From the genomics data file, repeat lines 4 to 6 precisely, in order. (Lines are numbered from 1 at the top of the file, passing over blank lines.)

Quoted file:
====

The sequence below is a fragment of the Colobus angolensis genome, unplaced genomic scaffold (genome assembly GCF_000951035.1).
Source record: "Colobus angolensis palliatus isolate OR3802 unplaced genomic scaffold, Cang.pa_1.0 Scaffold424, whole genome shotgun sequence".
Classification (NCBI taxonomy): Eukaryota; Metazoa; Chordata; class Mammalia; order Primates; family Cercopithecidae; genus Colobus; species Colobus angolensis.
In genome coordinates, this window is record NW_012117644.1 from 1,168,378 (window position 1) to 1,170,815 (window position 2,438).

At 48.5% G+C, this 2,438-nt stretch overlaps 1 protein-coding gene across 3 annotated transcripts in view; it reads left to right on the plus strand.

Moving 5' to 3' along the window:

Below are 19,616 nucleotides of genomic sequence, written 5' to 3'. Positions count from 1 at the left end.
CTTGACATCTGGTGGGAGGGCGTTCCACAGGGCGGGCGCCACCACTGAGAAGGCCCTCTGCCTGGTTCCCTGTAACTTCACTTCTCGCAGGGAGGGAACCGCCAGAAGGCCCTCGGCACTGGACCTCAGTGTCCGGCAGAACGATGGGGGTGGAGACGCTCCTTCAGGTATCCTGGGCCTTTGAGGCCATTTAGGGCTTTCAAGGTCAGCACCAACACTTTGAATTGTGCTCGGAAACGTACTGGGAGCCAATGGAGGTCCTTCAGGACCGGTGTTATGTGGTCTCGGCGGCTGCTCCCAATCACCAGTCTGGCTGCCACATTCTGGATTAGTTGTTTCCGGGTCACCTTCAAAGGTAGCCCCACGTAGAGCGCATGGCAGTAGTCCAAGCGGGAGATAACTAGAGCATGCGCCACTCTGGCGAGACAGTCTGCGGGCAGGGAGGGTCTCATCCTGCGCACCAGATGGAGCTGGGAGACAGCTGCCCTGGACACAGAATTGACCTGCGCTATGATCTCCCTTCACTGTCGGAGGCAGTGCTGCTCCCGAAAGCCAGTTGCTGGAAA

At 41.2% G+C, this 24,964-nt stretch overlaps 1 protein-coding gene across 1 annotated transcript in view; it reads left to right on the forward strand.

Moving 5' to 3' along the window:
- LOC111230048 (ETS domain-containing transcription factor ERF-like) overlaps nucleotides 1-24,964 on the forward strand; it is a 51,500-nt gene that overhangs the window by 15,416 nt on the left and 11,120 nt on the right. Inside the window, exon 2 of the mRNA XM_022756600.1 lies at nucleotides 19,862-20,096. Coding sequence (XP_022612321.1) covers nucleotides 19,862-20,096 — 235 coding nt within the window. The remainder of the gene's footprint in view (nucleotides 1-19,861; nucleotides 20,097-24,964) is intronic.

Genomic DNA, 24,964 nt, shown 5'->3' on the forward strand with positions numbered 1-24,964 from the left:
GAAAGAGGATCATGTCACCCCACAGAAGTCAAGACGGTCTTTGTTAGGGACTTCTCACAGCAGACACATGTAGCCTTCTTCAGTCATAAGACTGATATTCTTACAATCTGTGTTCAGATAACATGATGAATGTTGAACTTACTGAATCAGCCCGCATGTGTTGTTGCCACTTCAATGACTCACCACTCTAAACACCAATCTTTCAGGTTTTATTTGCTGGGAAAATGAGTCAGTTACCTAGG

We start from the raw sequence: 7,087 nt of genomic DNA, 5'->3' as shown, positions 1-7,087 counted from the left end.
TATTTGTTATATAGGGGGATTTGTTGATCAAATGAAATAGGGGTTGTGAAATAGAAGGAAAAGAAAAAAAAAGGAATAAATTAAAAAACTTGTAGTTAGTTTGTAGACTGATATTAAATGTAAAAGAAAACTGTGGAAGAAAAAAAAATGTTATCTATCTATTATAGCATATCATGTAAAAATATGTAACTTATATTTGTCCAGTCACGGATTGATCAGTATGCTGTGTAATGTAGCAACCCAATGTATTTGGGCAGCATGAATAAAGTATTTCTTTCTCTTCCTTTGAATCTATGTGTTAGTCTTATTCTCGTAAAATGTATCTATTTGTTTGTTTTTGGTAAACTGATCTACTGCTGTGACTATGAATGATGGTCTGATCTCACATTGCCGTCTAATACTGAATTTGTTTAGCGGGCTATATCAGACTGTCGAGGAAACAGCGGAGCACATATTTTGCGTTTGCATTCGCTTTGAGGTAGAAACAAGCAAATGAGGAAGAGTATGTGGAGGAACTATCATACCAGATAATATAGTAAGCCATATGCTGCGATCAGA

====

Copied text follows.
In genome coordinates, this window is record NW_012117644.1 from 1,168,378 (window position 1) to 1,170,815 (window position 2,438).

At 48.5% G+C, this 2,438-nt stretch overlaps 1 protein-coding gene across 3 annotated transcripts in view; it reads left to right on the plus strand.

Moving 5' to 3' along the window: